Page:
Shows & Panels
- The 2014 Big Picture on Cyber Security
- AFCEA Answers
- Ask the CIO
- Building the Hybrid Cloud
- Connected Government: How to Build and Procure Network Services for the Future
- Continuing Diagnostics and Mitigation: Discussion of Progress and Next Steps
- Federal Executive Forum
- Federal Tech Talk
- The Intersection: Where Technology Meets Transformation
- Maximizing ROI Through Data Center Consolidation
- Moving to the Cloud. What's the best approach for me
- Navigating Tough Choices in Government Cloud Computing
- The New Generation of Database
- Satellite Communications: Acquiring SATCOM in Tight Times
- Targeting Advanced Threats: Proven Methods from Detection through Remediation
- Transformative Technology: Desktop Virtualization in Government
- The Truth About IT Opex and Software Defined Networking
- Value of Health IT
Shows & Panels
FERC putting mobility at the center of IT upgrades
Thursday - 9/5/2013, 6:46pm EDT
It started by giving nearly every employee a laptop as part of meeting the Telework Enhancements Act of 2010.
Sanjay Sardar, FERC's chief information officer, said the agency now is taking other steps to help its employees work from anywhere at any time.
"We've started actively working on defining applications as well that are internally focused and are externally focused to help enable our employees to increase their engagement with our user community," he said. "We've working a lot with the open data initiative that the administration has been doing to give more open access to data and that is letting our employees work from anywhere."
Sardar said sequestration-related budget cuts have slowed down these initiatives to some extent, but overall the mobile revolution has come to FERC.
"We look at mobility definitely as a productivity gain or enhancer, but it's definitely for certain users in the sense that your job must require or need it," Sardar said. "There is a range of folks that do require it, but we are trying to build in that mobile platform."
Beyond laptops, FERC is rolling out network access through a virtual private network (VPN) and is using Citrix remote access technology.
A third security feature FERC is considering is a new technology called authenticated device program. Sardar said that technology will require users to not just authenticate their identity, but the device as well to the network.
"This will allow users to pick their own device, connect to our network using a secure tunnel, data would be used and saved in a secure environment and we would use our partners like F5 Networks to help with a rules based protocol," he said. "But we have a lot of kinks to work out. The governance still is something we are playing around with. The policies are getting better and better defined across the board in the government, but it is something that has to be fully fleshed out. A good example is when you do bring-your-own-device, access is something that you are paying for or is the government paying for it? It is a worked based product tool. Those things haven't been worked out yet and we still working with it."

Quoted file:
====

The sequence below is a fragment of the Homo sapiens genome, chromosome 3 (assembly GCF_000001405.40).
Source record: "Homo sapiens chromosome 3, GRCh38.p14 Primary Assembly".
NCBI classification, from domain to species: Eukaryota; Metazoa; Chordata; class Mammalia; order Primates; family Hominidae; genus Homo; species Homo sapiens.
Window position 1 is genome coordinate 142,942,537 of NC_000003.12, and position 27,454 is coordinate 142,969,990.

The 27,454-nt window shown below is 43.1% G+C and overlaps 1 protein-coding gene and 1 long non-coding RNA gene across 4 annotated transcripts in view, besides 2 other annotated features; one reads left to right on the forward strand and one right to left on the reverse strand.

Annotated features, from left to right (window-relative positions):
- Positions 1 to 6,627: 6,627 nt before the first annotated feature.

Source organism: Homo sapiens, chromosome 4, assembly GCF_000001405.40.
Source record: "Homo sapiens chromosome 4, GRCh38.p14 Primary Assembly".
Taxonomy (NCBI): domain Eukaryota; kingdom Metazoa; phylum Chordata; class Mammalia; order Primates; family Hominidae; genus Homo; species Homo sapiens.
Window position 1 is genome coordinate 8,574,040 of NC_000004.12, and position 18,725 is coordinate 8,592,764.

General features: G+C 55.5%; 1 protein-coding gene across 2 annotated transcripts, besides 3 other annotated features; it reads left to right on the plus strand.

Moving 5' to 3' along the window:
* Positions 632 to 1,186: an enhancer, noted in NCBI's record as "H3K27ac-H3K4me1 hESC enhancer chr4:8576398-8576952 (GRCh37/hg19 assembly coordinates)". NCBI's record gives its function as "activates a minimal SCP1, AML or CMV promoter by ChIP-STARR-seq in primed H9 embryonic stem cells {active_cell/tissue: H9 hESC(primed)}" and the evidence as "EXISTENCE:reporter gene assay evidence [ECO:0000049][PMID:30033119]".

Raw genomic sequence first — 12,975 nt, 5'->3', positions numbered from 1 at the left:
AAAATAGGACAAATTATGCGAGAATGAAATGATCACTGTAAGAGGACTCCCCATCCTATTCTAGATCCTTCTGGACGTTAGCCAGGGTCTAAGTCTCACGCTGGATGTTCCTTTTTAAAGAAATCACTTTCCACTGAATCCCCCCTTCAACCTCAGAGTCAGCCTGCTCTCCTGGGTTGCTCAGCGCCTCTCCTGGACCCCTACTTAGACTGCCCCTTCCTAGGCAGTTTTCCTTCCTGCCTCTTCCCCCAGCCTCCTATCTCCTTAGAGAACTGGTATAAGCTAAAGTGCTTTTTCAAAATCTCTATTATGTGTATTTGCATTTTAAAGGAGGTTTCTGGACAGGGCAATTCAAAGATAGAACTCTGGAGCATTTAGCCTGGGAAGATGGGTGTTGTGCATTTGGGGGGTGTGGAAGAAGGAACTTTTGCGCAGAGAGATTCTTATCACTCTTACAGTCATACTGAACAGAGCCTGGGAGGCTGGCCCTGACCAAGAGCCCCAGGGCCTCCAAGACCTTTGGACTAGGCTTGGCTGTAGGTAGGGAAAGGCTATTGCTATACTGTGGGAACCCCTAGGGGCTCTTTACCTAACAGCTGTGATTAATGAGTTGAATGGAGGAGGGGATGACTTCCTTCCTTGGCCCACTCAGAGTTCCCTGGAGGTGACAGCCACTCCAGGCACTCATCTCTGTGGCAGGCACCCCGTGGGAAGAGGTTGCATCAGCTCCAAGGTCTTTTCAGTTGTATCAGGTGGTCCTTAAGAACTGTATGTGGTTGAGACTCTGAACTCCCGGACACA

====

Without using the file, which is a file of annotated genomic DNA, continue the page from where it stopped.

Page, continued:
He said the goal of the authenticated device program is to reduce the risk of employees putting unapproved devices on the network and causing potential cyber vulnerabilities.
Additionally, as FERC moves closer to letting employees use their personal smartphones or tablets on the network, the authenticated device program becomes more important.
"As you bring your own device to our network, we will push rules and governance that you may or may not be comfortable with," Sardar said. "The concept that this is your personal device, personal data and personal applications may or may not be personal. We will control that device. We would want a very secure profile, a very secure place you will be working on it and have that ability to remote wipe it when we think that it's not secure anymore."
Along with a major push for mobile, Sardar said FERC is rationalizing its applications and updating one of its most important ones.
He said over the next year FERC will move its document and records management system, called E-Library, to the cloud and is changing cloud mail providers over the next year.
"We have a lot of rewrites of applications that are coming up. This is a good opportunity for us because we are rewriting old software that was built over the last 10 or 15 years that we are now figuring out how to redo," he said. "These are collections. These are workflow apps that will then get rebuilt whether using software-as-a-service, cloud-based hybrid model, storage-as-a-service or infrastructure-as-a-service, we will incorporate all of these ideas. In the next 10 months to a year, those are big priorities for us."
Sardar said FERC will release a solicitation to update the E-Library program in the next few months.
"E-Library is at the heart of everything we do. All the work we produce as a commission is in E-Library. It is also plugged into most of our application and workflow infrastructure," he said. "It's a 10-year-old system. It's a complex system that we want to redo. We are looking at it so we get a solution, not a product. We are looking for vendors to come in and tell us whether it's a cloud- based system or an in-house system, it's a managed system that we reap the benefits of not just implementing a product we have to maintain."